Revelations of France’s judicial investigations into alleged corruption in the deal for Rafale fighter aircraft raise fresh questions about the opaque and inefficient manner in which international defence deals are negotiated in India. The Rafale controversy is the latest of a series of international defence purchases that have been questioned for lack of probity. The Bofors field gun, of course, remains an infamous example of this systemic malady, but the serial controversies that erupt over Indian defence deals urgently call for a re-evaluation of negotiating procedures and disclosures.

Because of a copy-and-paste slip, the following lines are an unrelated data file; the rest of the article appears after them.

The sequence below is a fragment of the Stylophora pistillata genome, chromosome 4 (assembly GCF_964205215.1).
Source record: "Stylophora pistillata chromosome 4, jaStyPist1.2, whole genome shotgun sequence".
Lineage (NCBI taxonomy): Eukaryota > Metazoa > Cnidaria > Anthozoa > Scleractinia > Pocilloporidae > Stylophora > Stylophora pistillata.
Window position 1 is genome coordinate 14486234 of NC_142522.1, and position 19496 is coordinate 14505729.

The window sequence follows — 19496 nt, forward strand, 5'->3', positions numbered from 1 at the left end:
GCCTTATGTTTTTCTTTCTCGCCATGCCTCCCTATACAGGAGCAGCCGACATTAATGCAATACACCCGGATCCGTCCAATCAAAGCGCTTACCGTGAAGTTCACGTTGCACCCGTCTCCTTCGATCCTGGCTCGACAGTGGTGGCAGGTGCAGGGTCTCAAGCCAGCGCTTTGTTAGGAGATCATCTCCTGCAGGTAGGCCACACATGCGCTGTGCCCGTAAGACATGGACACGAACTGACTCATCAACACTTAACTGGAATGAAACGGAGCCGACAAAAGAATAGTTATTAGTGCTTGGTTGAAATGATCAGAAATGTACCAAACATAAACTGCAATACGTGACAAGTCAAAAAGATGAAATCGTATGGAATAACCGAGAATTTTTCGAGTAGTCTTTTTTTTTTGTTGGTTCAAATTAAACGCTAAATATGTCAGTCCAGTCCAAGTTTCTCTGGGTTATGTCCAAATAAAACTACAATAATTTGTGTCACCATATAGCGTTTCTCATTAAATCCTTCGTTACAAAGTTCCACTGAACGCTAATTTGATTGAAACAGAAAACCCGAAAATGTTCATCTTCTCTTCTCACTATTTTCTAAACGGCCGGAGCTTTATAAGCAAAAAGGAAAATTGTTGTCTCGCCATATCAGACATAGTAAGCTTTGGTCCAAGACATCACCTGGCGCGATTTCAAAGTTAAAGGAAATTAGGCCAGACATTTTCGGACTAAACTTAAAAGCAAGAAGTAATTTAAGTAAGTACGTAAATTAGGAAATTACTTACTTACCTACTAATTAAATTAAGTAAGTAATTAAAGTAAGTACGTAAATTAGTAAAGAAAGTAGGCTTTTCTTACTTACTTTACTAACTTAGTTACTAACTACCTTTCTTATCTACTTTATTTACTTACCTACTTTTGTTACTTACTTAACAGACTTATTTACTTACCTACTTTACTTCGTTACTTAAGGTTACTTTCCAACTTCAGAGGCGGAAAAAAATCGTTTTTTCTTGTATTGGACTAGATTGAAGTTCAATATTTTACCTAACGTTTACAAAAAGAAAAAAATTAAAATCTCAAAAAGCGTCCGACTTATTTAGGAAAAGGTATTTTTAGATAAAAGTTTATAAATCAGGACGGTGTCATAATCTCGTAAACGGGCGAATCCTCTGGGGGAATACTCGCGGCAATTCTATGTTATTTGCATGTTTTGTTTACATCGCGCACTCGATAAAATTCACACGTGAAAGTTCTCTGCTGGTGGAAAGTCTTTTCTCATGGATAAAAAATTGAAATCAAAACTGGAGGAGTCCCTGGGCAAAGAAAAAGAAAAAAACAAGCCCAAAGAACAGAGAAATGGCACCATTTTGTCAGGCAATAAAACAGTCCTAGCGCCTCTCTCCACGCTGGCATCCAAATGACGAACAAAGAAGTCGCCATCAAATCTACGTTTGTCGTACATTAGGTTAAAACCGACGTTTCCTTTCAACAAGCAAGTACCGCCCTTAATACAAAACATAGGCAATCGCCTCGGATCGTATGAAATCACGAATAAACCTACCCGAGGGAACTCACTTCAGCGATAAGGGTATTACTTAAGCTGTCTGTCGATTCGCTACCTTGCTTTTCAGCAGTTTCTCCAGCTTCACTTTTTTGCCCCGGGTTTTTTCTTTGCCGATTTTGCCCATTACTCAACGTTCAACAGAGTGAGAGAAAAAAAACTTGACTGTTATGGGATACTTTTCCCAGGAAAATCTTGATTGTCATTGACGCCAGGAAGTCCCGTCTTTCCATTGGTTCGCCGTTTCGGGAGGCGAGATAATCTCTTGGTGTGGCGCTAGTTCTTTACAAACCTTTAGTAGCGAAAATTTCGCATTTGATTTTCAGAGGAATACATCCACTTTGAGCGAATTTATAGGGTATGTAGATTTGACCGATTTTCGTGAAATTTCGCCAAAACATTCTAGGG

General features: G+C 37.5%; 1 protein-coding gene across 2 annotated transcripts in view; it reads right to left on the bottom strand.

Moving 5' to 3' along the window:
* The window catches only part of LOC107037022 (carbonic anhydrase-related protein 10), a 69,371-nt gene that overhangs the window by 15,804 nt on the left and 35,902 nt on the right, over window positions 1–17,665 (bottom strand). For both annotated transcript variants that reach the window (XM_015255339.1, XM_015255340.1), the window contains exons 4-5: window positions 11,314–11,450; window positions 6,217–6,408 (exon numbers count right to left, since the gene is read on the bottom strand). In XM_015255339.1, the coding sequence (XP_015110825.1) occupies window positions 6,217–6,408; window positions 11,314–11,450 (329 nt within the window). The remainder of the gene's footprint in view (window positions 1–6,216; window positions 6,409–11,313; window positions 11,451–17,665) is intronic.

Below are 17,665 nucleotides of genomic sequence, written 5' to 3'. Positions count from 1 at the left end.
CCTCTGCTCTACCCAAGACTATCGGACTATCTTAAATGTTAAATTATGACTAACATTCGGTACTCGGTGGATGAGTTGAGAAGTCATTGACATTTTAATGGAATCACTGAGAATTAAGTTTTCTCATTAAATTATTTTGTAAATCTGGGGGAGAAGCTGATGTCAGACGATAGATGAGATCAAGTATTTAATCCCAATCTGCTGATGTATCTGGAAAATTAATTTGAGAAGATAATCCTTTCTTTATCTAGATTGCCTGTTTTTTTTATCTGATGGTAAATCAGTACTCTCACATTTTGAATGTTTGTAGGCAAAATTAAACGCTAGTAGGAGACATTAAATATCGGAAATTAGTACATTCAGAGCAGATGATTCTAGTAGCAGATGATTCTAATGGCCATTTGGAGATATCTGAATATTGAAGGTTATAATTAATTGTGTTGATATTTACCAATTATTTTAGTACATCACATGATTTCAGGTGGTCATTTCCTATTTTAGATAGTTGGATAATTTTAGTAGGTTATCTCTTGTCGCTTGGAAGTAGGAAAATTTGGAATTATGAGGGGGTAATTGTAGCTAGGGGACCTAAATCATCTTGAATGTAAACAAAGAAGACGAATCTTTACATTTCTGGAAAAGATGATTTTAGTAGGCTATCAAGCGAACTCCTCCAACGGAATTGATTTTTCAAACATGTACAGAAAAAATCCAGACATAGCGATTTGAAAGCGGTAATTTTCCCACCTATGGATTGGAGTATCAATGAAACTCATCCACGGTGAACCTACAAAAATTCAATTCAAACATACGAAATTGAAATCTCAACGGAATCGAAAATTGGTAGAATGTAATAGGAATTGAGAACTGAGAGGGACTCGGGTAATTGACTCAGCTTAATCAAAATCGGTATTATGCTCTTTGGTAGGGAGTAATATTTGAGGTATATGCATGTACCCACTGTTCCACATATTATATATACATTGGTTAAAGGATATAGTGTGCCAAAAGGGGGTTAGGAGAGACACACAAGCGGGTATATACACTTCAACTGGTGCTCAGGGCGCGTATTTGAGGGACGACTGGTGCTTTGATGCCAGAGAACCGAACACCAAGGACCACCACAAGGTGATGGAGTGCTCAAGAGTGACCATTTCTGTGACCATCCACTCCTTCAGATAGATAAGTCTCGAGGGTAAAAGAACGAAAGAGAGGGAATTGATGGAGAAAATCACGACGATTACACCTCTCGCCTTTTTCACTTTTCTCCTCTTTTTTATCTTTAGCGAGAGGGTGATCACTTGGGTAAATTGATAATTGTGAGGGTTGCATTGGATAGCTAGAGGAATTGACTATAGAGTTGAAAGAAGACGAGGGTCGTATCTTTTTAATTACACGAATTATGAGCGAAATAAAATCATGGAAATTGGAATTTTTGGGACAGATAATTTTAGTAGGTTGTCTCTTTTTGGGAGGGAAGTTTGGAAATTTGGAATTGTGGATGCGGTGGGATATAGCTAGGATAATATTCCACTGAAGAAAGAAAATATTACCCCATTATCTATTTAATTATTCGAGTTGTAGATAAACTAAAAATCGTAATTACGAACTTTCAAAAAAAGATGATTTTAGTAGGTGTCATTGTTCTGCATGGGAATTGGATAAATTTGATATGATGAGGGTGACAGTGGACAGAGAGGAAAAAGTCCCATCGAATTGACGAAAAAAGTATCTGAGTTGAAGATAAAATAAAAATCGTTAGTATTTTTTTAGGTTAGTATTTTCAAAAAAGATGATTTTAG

The Rafale deal reflects these weaknesses. The medium multi-role aircraft from Dassault had been initially shortlisted after competitive bidding against five European and US competitors in 2012 under the United Progressive Alliance.